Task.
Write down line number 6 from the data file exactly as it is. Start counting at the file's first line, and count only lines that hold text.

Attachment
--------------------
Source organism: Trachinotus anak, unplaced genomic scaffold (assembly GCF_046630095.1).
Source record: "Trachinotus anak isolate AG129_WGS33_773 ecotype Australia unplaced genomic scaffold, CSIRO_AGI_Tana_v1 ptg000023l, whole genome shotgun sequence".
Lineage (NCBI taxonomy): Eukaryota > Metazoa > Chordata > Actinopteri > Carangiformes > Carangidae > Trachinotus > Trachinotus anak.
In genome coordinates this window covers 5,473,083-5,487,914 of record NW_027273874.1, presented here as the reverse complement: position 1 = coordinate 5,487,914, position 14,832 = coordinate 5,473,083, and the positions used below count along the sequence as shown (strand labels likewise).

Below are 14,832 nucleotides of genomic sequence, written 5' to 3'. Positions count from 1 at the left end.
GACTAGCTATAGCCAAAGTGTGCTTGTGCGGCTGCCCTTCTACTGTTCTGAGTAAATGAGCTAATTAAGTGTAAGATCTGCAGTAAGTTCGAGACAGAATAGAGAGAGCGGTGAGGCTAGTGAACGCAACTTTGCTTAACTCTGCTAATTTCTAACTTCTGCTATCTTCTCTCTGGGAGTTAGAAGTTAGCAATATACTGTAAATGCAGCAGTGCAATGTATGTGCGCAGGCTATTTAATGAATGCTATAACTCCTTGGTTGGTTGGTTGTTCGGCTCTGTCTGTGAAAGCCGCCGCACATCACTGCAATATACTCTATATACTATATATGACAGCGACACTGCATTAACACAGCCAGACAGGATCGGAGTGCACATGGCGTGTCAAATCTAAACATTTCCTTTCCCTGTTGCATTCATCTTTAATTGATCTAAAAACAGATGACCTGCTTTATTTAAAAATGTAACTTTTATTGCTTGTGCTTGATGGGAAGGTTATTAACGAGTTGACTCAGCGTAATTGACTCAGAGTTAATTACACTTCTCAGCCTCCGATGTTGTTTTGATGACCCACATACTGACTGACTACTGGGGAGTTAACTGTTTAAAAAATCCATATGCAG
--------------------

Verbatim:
GACTAGCTATAGCCAAAGTGTGCTTGTGCGGCTGCCCTTCTACTGTTCTGAGTAAATGAGCTAATTAAGTGTAAGATCTGCAGTAAGTTCGAGACAGAATAGAGAGAGCGGTGAGGCTAGTGAACGCAACTTTGCTTAACTCTGCTAATTTCTAACTTCTGCTATCTTCTCTCTGGGAGTTAGAAGTTAGCAATATACTGTAAATGCAGCAGTGCAATGTATGTGCGCAGGCTATTTAATGAATGCTATAACTCCTTGGTTGGTTGGTTGTTCGGCTCTGTCTGTGAAAGCCGCCGCACATCACTGCAATATACTCTATATACTATATATGACAGCGACACTGCATTAACACAGCCAGACAGGATCGGAGTGCACATGGCGTGTCAAATCTAAACATTTCCTTTCCCTGTTGCATTCATCTTTAATTGATCTAAAAACAGATGACCTGCTTTATTTAAAAATGTAACTTTTATTGCTTGTGCTTGATGGGAAGGTTATTAACGAGTTGACTCAGCGTAATTGACTCAGAGTTAATTACACTTCTCAGCCTCCGATGTTGTTTTGATGACCCACATACTGACTGACTACTGGGGAGTTAACTGTTTAAAAAATCCATATGCAG